Rich man, poor man: No prizes for guessing who’ll win and who’ll lose if and when we embrace 
casinos in Bermuda. *Illustration by Gary Foster Skelton
Rich man, poor man: No prizes for guessing who’ll win and who’ll lose if and when we embrace casinos in Bermuda. *Illustration by Gary Foster Skelton

‘Button, Button’ was a segment in a 1980s episode of the sci-fi/fantasy television series ‘The Twilight Zone’. The plot, based on a short story by Richard Matheson, begins as follows:

A couple, Arthur and Norma Lewis, are descending into poverty. One day, they receive a box containing a button, and a stranger appears and tells them that if they press the button, two things will happen: they will receive $200,000, and someone “whom you don’t know” will die…

When Singapore legalized casino gambling in 2005, the National Council on Problem Gambling was set up alongside the law.

Why? Because there is nowhere on Earth where a casino has been opened that has not seen some level of social damage. The Internet is at hand — I challenge readers to pick a location where a casino has sprung up successfully, and to show that no person or family has been damaged by its existence within two years of opening. It will happen; it is inevitable.

Someone who develops a gambling problem will commit crimes to enable themselves to gamble. No ‘social safeguard’ has stopped it from happening elsewhere, nor can one stop it here. 

When we humans develop an obsession, we find creative ways of enabling our indulgence: Here in Bermuda, the recent case of David Robinson using his brother’s credit card to place bets. In Singapore, shortly after Resort World Sentosa opened in 2010, Loo Siew Wan was charged with impersonation after stealing his brother’s driving licence to enter the casino. Also in Singapore, Paulus Djohar was jailed for theft after losing all his money at the casino. It will happen; it is inevitable.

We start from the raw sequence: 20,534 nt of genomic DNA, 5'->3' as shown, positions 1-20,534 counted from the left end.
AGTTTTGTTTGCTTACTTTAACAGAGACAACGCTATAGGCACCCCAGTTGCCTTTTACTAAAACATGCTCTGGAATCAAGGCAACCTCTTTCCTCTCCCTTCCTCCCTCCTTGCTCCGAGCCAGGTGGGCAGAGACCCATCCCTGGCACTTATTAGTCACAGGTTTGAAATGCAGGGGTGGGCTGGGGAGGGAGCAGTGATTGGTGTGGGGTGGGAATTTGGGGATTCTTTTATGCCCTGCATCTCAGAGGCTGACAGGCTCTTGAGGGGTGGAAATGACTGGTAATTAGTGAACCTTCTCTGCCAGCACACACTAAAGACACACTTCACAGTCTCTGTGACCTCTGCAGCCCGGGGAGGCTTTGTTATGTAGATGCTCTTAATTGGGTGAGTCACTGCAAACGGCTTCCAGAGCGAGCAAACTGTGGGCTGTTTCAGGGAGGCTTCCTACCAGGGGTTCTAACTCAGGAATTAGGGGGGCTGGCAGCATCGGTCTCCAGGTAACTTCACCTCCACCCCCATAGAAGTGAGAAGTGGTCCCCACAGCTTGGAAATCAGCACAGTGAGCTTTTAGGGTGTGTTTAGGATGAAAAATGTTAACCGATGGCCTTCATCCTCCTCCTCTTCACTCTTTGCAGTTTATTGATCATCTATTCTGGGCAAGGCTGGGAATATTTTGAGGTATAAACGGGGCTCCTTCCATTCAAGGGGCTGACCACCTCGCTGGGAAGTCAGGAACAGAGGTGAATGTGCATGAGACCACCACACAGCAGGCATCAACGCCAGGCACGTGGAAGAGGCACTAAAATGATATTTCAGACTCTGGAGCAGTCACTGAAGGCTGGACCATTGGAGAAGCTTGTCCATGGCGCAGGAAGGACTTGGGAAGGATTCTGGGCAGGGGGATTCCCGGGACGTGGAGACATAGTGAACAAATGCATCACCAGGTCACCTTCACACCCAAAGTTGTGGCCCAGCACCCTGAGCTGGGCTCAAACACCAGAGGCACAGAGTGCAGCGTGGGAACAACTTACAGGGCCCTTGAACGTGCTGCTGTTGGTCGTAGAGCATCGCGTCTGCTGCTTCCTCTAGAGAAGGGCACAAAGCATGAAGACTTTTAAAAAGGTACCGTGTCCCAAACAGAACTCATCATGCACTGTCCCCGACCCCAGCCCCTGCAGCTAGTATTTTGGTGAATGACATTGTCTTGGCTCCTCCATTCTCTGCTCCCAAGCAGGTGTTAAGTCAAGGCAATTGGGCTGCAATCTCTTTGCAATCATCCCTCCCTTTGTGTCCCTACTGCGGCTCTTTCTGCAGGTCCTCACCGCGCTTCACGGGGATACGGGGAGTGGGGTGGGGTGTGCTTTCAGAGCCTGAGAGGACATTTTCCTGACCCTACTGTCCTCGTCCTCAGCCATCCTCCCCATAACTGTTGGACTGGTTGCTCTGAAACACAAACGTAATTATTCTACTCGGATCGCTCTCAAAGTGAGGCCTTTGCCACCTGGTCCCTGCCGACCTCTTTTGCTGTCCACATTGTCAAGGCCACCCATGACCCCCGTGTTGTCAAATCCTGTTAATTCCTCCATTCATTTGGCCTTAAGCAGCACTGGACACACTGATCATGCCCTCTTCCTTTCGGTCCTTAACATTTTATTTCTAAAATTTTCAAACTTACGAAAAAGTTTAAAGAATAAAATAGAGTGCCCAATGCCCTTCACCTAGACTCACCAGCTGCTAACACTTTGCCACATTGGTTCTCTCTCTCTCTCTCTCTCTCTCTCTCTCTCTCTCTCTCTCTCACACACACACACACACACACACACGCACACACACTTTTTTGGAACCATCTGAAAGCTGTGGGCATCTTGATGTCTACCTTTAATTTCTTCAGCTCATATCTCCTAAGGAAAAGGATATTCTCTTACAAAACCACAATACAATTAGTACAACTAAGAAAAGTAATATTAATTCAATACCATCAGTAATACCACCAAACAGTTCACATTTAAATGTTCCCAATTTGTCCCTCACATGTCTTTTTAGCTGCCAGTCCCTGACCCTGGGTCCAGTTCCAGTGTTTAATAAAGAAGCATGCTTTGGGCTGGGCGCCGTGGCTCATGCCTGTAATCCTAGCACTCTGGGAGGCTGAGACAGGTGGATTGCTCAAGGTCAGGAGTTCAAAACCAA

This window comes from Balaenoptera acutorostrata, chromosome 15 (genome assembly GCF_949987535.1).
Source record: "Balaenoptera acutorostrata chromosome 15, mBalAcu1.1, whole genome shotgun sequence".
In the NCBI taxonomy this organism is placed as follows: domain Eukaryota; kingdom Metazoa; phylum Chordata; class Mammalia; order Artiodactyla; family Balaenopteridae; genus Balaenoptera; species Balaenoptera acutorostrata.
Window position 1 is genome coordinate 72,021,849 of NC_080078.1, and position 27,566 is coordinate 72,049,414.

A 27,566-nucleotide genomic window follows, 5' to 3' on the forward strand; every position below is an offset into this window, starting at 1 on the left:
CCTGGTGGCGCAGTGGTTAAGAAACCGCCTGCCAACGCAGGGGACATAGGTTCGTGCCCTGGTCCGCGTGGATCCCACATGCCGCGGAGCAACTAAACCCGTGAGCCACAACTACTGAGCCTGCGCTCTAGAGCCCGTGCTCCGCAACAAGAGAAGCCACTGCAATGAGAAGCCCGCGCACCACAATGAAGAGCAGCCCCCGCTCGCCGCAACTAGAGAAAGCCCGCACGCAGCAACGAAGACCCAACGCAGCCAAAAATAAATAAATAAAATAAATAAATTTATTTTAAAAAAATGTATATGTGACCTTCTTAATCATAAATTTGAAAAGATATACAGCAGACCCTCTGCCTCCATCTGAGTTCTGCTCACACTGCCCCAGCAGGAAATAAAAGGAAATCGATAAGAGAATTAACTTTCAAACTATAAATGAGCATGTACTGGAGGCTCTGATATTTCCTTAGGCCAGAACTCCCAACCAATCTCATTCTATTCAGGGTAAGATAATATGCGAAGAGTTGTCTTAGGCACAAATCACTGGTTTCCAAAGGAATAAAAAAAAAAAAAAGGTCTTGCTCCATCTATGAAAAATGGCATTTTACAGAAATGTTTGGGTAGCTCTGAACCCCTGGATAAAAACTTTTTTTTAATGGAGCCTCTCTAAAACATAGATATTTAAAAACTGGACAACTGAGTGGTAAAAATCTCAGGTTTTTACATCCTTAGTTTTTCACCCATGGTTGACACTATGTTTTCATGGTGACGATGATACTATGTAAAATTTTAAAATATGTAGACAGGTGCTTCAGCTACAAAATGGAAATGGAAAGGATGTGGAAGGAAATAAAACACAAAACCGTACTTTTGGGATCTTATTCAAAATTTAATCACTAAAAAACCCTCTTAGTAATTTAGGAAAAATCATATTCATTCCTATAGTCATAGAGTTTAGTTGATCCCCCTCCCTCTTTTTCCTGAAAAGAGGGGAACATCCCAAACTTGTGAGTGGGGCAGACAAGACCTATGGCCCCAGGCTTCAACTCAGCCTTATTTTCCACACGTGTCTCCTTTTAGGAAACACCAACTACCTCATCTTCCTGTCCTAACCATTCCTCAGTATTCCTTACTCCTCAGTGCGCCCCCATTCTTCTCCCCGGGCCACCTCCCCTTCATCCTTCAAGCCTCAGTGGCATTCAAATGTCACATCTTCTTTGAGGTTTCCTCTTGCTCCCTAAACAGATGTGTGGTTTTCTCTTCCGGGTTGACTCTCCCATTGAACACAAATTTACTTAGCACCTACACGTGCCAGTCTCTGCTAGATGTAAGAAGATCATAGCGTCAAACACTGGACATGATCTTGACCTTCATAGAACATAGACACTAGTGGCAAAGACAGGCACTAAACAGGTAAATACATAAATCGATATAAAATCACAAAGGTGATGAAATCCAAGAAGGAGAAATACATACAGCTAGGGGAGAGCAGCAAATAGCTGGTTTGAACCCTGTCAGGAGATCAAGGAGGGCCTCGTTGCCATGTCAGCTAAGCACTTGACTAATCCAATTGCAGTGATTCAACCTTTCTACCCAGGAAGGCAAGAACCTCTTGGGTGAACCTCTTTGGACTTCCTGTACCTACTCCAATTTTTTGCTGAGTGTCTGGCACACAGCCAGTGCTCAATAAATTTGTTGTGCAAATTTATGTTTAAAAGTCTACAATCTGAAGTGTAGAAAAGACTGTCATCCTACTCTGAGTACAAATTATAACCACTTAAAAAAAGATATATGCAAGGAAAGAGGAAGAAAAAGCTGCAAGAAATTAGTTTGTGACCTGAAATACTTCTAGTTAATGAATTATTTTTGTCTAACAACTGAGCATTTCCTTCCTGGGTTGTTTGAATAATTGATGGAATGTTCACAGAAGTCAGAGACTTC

One might argue that, in the same way that casinos guarantee problem gambling, pubs and bars guarantee alcoholism. Even if that were true, there is a fundamental difference. Pubs and bars are primarily social environments and if you remove alcoholism, they will still operate successfully. The foundation of a casino is greed; the greed of the owner, and the greed of the punter. If you remove greed, casinos cannot operate. No one would build one or go to one, and folks who simply enjoy poker and roulette would play for matches at the local bar.

There is, of course, truth in the hyperbole and propaganda we have been fed on the ‘positive’ aspect of bringing in casinos; they almost certainly will, in some way, bring in money and help the economy. Jobs within the casinos themselves are unlikely to be glamorous or highly paid, but the existence of casino gambling may attract tourism investment and hoteliers, and therefore more jobs — such as entertainment roles for singers like myself — may become available through an expanded tourism environment. 

But let us be clear on one truth: the people who will make the most money out of casinos will be the people who already have money. It will be the John Swans and the Ewart Browns, the Alexander and Andrew Greens, who already have their fingers in the right pies, have stakes in the right companies and rub the right shoulders… they are the sort of Bermudians most likely to gain the most financially rather than the general public. The largest sums will remain in the fewest hands.

More tellingly, to have casinos we must take the attitude that we are willing to sacrifice a few of our brothers or sisters for an overall economic gain. With this in mind, I can understand Government’s refusal to have a referendum on casino gaming. It would bewilder me if, on an island with so many churches, the majority were not determined to be their brothers’ keeper. It would astound me if, in a place where the echoes of slavery can be heard, the majority would choose economic gain that is built on the backs of others. This is not the way a family works; in a family, we all go home or nobody goes home.

Push the button?

The aforementioned Twilight Zone story ended as follows: Desperate and struggling financially, Norma Lewis eventually pushes the button despite her husband Arthur’s doubts. The stranger returns to retrieve the box, and gives them $200,000. He then tells the Lewises that the box will be reprogrammed and offered to someone else under the same terms. Focusing on a horrified Norma, he assures her that it will be someone “whom you don’t know”…

I believe that which is sown will, eventually, be reaped. I wonder how a member of this government will feel if one of those who inevitably succumbs to problem gambling and its consequences turns out to be someone close to them. Call me an alarmist if you wish… just be sure to call me again if it’s your parent/sibling/child who falls.

If an ‘integrated resort’ or casino is indeed opened here, someone, possibly someone “whom you don’t know”, will die as a result, whether financially, socially, or even physically.
Will you push the button? 

Gary Foster Skelton is the Bermuda Sun’s Photo & Video Editor